The best way to save your SHSH blobs and APTickets (though now it is almost exclusively APTickets with the introduction of iOS 7) is to use a utility on your computer terminal to do so such as TinyUmbrella or TU for short. In the off-chance that your blobs were saved after the correction in Cydia, you will have valid SHSH blobs and APTickets on the Cydia server. Or, if you manually saved them (through a computer terminal), you can host them onto Cydia’s server for remote access anywhere.

(Excuse the slight tangent) To continue, the iPad 2, iPad 3 and iPhone 4S are able to restore from iOS 5.X back to iOS 5.X with the help of valid SHSH blobs and APTickets using RedSn0w. Devices do not have to be jailbroken to do this, nor do devices have to be jailbroken (as mentioned before) to save SHSH blobs, which a lot of users would like to do when forced to stay on iOS 5.X, or upgrade to the latest iOS and losing a jailbreak or losing the old UI/GUI.

Case 2:

The iPad 2 Wifi is capable of downgrading to iOS 5.Y with the aid of iOS 4.X and iOS 5.Y blobs. Meaning yes, you can downgrade from iOS 6 back to iOS 5, or iOS 7 back to iOS 5, but only if you have blobs for any iOS 4.X firmware, and valid SHSH blobs and APTickets for any iOS 5.Y firmware. This particular guide is outlined here for the iPad 2 Wifi. RedSn0w will be able to differentiate the iPad 2 Wifi upon selecting iOS 5 blobs, and will ask you to present it with iOS 4 blobs and the IPSW that matches the blobs as well as the iOS 5 IPSW that matches the iOS 5 blobs as well.

Note that this is not present in any other device generation as of yet, or, this may be the only scenario in which this is present. This is, however, not present in the iPad 2 Wifi Revised model (iPad 2-Rev A, iPad2,4 or model MC954/MC988/MC989) and the iPad 2 3G. The iPad 2 Rev-A model was introduced with iOS 5.1, meaning iOS 4.X was never presented to this model of iPad 2, and without iOS 4.X blobs, you cannot undergo the feat presented directly above for the iPad 2 Wifi (Original). With respect to the iPad 2 3G model, because of a baseband constraint and the inability to modify the iPad’s baseband on top of the fact that there is no bootrom exploit to modify the LLB to look the other way when checking the baseband, you cannot re-restore using the above method on the iPad 2 3G models.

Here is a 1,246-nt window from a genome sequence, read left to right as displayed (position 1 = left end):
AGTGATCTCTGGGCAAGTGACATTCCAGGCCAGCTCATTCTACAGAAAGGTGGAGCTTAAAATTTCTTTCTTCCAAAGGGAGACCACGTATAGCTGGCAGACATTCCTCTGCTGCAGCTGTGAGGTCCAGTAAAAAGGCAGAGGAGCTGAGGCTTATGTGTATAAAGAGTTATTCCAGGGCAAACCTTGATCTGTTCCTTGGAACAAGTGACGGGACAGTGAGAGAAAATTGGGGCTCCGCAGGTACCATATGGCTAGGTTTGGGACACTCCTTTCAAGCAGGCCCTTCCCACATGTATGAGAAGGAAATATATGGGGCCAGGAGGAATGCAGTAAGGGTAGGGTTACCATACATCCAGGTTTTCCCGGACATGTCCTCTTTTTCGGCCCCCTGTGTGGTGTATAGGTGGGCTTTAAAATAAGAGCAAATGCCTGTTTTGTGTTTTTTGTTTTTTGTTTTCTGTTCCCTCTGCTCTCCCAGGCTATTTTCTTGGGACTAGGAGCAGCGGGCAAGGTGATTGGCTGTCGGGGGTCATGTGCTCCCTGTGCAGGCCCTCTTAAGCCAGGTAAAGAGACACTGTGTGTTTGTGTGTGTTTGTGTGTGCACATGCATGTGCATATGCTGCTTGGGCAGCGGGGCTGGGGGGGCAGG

Case 3:

For some of the legacy devices, the iOS is openly being signed despite them not being the latest iOS. To give a complete list:
  • iPhone 2G: iOS 1.0 to 3.1.3
  • iPhone 3G: iOS 2.0 to 3.1.3, iOS 4.1
  • iPhone 3G: iOS 4.1
    [*]iPod Touch 1st Gen: iOS 1.1 to 1.1.5
    [*]iPod Touch 2nd Gen: iOS 2.1.1 to 2.2.1, iOS 4.1
    [*]iPod Touch 3rd Gen: iOS 4.1

You can restore to these iOS on these devices without the need of SHSH blobs. You will have to point iTunes to the specific firmware file (IPSW) to do so.

Why Apple does not allow for custom firmware by default (Theory)

A possibility of Apple's main concern for custom firmware installation would mainly be because of the fact that hackers can manipulate the firmware files for malicious intents, and can inject spyware, malware, etc, into the IPSW, which in turn another user may download off the internet and install, which can jeopardize not only their privacy but possibly their device as well. A lot of sci-fi or fictional shows or movies displays the act of a device heating up and either simmer with smoke or explode, and it may be possible for hackers to do so as well, or, hackers may be able to bug your device and listen in to your conversations while simultaneously off-loading your messages, voicemails, data traffic, etc without your notice. Another reason may be the fact that piracy is a huge issue in the mobile community. If custom firmwares were openly allowed, hackers would be able to modify the firmware to allow for the installation of cracked applications, which is not only immoral but also illegal (Don't pirate!!!)

Among other possible concerns, these would be the most highlighted ones.

As of now, the methods, discussions and explanations are those that are presently used. If newer methods, terminology, or explanations are discovered or coined, it will be updated. And of course, feel free to chime in on syntax errors, typos and any errors as it was briefly glimpsed over for very basic issues a handful of times, so some of the points may have been missed or something else may have been explained instead of what was being discussed.

Credits to information sources where deemed proper.